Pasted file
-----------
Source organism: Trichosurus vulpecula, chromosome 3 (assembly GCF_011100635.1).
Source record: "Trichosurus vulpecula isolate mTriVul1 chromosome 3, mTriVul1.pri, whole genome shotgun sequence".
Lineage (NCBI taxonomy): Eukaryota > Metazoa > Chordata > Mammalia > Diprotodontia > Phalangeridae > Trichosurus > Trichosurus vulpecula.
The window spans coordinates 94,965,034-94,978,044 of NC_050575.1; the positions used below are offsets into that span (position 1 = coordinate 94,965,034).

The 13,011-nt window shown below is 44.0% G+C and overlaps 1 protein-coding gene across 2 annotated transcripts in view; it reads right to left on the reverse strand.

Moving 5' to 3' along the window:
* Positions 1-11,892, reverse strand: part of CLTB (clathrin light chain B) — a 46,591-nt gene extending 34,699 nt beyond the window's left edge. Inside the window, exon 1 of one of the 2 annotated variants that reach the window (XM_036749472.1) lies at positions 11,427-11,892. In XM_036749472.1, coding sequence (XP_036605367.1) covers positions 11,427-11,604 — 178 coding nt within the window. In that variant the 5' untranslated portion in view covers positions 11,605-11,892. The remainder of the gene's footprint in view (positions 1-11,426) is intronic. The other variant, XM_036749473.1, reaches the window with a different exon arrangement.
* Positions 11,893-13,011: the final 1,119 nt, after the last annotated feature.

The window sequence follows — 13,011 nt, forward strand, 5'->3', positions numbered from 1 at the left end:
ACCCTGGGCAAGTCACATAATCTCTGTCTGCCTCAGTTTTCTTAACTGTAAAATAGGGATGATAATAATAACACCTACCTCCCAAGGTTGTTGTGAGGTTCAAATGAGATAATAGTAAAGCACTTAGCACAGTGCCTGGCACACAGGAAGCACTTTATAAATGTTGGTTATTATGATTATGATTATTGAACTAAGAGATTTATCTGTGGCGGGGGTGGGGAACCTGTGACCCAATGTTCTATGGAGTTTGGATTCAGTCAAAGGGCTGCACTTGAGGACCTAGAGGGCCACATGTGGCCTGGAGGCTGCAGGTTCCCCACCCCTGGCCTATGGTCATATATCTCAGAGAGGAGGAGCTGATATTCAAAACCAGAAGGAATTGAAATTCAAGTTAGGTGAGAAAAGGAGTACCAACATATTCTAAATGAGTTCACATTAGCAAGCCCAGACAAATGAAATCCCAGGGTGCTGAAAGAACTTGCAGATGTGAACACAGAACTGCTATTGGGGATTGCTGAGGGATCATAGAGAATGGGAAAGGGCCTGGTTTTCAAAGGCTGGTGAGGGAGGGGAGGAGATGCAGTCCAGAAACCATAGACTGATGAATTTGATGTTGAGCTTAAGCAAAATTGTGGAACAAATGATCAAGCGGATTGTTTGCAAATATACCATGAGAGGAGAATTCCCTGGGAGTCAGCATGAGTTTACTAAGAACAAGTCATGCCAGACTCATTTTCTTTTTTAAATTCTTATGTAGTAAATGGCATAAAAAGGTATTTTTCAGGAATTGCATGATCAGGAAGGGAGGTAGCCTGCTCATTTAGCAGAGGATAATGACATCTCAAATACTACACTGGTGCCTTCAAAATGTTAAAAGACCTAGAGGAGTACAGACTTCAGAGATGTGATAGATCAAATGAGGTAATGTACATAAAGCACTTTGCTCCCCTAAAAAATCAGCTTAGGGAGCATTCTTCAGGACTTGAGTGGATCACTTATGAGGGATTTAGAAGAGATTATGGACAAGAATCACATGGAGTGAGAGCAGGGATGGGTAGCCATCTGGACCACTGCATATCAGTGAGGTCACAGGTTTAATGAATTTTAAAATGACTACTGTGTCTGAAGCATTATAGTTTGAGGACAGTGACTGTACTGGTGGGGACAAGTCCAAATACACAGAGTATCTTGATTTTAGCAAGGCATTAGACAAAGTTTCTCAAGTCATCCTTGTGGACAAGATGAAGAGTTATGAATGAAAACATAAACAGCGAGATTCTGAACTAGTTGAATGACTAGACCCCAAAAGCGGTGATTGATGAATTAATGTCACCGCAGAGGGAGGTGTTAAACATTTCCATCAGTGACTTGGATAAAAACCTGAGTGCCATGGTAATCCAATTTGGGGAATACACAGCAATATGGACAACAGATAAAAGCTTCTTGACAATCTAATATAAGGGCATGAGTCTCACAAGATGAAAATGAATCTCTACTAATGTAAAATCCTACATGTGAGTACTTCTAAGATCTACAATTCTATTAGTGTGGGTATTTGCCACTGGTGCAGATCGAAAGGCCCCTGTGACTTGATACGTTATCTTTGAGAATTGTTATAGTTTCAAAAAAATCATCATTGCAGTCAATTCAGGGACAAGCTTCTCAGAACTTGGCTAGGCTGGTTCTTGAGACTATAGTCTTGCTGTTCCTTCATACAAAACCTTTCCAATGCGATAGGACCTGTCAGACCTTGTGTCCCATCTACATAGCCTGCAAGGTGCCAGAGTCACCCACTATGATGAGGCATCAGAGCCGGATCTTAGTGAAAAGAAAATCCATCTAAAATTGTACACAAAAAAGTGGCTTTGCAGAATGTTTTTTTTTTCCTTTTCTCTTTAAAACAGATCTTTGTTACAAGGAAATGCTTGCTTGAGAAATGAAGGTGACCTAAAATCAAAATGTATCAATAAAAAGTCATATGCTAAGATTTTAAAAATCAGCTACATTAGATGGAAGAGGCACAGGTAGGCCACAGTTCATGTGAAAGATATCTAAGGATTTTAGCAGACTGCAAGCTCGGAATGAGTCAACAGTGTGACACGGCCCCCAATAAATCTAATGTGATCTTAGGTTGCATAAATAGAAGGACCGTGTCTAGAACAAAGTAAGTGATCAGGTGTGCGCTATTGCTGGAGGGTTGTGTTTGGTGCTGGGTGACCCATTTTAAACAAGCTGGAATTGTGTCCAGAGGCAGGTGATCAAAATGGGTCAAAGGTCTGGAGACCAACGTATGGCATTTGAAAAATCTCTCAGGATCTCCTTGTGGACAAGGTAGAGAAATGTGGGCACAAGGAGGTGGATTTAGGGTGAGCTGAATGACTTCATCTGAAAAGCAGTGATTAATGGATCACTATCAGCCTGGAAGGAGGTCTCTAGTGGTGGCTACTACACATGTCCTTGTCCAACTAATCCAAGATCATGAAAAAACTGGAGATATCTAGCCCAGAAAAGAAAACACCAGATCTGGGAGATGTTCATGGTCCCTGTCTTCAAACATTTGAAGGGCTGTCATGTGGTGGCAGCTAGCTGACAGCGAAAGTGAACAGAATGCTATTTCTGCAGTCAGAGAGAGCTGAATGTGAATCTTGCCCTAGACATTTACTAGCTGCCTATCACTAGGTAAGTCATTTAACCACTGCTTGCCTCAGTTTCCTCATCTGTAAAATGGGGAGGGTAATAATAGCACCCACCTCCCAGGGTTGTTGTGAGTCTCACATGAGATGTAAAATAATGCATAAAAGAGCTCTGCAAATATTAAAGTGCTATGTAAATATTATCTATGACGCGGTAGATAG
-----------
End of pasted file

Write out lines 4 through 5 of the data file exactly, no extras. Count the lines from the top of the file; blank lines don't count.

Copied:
The window spans coordinates 94,965,034-94,978,044 of NC_050575.1; the positions used below are offsets into that span (position 1 = coordinate 94,965,034).

The 13,011-nt window shown below is 44.0% G+C and overlaps 1 protein-coding gene across 2 annotated transcripts in view; it reads right to left on the reverse strand.